Upcoming RTS A Year of Rain shows promise, but it's got its' work cut out for it

By Joe Robinson 03 Oct 2019 0

The RTS is in a bit of a troubled spot right now. For a long while, it had basically been replaced by MOBAs as the newer sub-niche founded eSports and sucked up everyone’s time and attention. Gone were the days where devs wanted to make a new Age of Empires; instead, they needed a DOTA-killer.

But in recent years we’ve seen a shift back: Since competing with the entrenched ‘top’ MOBAs hasn’t worked, the industry decided to just bring back old favourite instead, leaning heavily on nostalgia. HD remasters abound, including the cult classic Warcraft 3. But with genuine attempts to bring in new RTS blood kind of falling-flat, is there still an appetite for more than just a texture touch-up?

A Year of Rain 1

I recently spent an afternoon playing A Year of Rain -an upcoming RTS that weI first spotted at GamesCom. This was a follow-up session to take a bit more time with the game, as well as talk to the Lead Game Designer Christoph Carstensen. It’s an RTS that offers a core co-op experience, whether that’s tackling the campaign, or fighting in 2v2 online matches.

It attempts to borrow designs from the MOBA world while remaining an essentially ‘traditional’ RTS, mixing elements from both Starcraft and Age of Empires. There are three primary factions in the game, and there are ‘Hero’ units (which is where the MOBA influence mainly comes in). Each faction has a number of Hero units you can choose from defined by class, and those classes can take on different roles to further specialise how they play.

A Year of Rain 4

The two main resources are wood and gold - gold is acquired from mines. Mines are at specific locations on the map: you start with one near you, with more lucrative sites found in places that will either encourage exploration, or bring opposing factions closer together. Wood is found all around, so it’s less of a concern. There’s also a supply system that controls how many units you can have on the field at one time.

Units are either ranged, melee or casters, and there’s a simple rock,paper,scissors dynamic that governs advantage. Your heroes gain XP as they fight and level up to unlock new abilities. As well as the opposing team, the map is littered with NPC mobs you can fight for said XP. Matches end up being brief affairs, with the RTS tendency of ‘rushing’ being something that can be easily indulged.

A Year of Rain 2

It’s also less about unit count, and more about what those units can do. You want your hero to unlock their powerful skills, but one-person-armies they are not; they’ll need at least half-a-dozen ‘normal’ troops to back them up. Each faction has a modest assortment of units at their command, but it’s not prolific and a lot of the base-building choices revolve around teching-up a small unit roster. Most units have their own dedicated building with a bunch of research options to further enhance how they perform.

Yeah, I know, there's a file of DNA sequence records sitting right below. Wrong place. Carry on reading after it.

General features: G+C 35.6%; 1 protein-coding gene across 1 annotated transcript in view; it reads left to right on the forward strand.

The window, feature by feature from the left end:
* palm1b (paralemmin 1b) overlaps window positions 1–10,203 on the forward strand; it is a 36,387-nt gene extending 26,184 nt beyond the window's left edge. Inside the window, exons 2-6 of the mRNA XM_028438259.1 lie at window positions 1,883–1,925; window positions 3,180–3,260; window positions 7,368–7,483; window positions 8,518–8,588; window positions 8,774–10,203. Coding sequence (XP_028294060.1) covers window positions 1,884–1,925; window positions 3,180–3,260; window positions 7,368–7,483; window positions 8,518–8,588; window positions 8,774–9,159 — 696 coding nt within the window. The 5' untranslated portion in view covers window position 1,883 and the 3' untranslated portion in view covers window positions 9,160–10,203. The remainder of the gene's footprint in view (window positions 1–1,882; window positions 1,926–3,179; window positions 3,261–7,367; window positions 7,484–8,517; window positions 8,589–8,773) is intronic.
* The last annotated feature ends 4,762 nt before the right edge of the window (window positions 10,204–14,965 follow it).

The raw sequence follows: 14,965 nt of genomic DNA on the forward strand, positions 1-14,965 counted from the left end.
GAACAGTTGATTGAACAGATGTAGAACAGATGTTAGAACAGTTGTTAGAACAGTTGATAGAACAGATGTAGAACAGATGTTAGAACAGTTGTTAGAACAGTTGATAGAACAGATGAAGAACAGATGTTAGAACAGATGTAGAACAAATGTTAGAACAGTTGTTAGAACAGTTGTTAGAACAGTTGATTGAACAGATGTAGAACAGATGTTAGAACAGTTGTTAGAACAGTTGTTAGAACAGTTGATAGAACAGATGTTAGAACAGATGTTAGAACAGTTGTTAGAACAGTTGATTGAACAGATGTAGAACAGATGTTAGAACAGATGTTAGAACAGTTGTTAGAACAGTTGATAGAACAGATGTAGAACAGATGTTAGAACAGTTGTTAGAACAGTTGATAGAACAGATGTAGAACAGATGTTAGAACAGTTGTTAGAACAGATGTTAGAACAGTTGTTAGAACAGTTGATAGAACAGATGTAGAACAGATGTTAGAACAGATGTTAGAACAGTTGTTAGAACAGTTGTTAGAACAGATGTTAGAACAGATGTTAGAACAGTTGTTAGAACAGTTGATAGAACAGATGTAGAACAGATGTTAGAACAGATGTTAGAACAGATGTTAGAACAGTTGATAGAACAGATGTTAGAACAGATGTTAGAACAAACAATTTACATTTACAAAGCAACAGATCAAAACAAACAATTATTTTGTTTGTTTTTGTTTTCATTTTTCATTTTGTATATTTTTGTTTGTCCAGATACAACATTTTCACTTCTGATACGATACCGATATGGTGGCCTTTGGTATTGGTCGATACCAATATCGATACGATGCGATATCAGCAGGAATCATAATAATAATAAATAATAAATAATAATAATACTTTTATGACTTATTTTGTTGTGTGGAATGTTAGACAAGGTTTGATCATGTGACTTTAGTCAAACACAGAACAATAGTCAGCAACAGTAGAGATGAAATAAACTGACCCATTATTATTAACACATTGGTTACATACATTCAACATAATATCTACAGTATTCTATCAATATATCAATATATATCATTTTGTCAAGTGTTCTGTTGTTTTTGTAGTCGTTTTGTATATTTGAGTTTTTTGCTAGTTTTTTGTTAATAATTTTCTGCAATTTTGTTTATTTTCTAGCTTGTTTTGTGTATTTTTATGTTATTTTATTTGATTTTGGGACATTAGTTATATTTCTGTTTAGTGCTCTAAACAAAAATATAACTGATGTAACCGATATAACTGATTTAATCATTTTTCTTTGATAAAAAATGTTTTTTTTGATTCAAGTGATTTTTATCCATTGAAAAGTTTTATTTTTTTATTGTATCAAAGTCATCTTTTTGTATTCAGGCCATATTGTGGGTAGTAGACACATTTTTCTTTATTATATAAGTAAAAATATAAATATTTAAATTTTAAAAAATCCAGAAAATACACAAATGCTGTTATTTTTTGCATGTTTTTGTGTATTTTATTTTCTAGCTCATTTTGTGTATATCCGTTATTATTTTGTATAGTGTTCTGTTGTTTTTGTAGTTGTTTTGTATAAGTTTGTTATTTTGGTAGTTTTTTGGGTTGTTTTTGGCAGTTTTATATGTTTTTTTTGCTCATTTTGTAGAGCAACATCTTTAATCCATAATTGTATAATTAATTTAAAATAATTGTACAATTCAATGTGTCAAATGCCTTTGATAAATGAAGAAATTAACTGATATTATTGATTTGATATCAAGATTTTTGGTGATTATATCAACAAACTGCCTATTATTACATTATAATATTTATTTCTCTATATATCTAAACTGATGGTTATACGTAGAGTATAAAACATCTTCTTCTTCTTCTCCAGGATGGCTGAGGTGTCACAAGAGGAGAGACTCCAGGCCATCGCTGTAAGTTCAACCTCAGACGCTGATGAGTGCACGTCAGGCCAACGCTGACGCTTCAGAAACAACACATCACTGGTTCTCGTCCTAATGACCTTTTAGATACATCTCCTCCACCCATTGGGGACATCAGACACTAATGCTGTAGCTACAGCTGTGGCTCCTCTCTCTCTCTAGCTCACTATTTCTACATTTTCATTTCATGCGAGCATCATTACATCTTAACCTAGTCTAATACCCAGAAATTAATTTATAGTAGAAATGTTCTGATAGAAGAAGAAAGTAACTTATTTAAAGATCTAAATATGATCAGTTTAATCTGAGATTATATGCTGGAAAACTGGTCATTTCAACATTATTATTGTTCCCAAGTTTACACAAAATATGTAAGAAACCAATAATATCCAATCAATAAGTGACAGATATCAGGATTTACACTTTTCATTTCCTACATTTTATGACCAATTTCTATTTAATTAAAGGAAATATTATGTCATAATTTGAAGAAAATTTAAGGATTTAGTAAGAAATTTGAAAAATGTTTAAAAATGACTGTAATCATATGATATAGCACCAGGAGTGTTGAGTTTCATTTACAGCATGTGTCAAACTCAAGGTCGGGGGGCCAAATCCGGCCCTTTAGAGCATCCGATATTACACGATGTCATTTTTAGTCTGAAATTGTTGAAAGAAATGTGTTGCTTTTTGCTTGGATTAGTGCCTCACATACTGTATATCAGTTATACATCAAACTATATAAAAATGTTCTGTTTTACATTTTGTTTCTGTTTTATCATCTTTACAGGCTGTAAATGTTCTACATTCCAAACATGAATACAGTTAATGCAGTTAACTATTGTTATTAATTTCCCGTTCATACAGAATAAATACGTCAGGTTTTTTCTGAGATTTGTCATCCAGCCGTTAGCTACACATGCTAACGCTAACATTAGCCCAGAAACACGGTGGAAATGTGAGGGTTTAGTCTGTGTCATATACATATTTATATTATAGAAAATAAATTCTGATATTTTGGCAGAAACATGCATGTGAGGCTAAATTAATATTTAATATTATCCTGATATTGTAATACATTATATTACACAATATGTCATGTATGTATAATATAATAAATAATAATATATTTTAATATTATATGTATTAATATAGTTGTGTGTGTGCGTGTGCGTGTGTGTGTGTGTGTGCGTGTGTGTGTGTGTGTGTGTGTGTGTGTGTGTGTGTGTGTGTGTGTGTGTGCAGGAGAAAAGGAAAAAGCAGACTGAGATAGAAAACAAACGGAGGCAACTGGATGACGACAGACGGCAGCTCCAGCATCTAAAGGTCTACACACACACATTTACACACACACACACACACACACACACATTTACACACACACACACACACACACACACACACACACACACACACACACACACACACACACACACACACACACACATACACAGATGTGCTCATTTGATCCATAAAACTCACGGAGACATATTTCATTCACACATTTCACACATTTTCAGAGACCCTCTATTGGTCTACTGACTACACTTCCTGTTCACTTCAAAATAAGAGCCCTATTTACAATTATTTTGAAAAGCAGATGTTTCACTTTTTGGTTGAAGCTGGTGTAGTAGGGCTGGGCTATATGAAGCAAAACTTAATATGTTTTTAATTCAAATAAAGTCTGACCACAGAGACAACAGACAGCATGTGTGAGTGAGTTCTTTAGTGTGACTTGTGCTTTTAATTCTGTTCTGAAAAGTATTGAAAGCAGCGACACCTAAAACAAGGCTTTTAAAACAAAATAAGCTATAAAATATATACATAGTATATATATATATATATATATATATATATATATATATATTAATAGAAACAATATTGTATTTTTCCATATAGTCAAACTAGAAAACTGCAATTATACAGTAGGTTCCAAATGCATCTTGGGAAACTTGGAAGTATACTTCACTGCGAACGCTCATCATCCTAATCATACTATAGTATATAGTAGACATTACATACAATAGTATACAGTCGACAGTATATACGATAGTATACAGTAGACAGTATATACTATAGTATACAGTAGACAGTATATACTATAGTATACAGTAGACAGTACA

With a bias towards quicker matches, base-building almost seems slightly redundant, but it serves as a good way of focusing the action. It’s also mainly about choice and where you focus your attention. Depending on what hero you choose, you’ll want to take specific units to back them up, which requires specific buildings to build and enhance. You’re not really meant to go through all the building options available, just the ones you need.

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Again, it sounds slightly pointless, but it also serves as a focal point for the co-op nature of competitive matches. In a 2 v 2 you only need to eliminate all of the buildings of one player to win, so it incentivises team-work and forces opposing armies to fight in predictable places, as opposed to letting them wonder all over the map to hide. The campaign is also geared towards co-op, with certain Puzzle like elements appearing on campaign maps that’ll require team-work and coordination.

I don’t know if A Year of Rain is going to revitalise the RTS genre. It looks pretty and is quite fun to play, but you’ll need a friend to really get the most out of it. The MOBA-influences might annoy purists, but then those same gamers haven’t been happy with newer, more traditional RTS games either. Furthermore, it’s still got the heavy hitters to contend with - the Warcraft 3 Remaster is coming, as is a new Age of Empires game. I fear it’ll get lost in a sea of noise and/or indifference, but at the very least I’m happy to say Daedalic are giving it the best shot they can.

A Year of Rain is due to enter into Steam Early Access before the end of the year.

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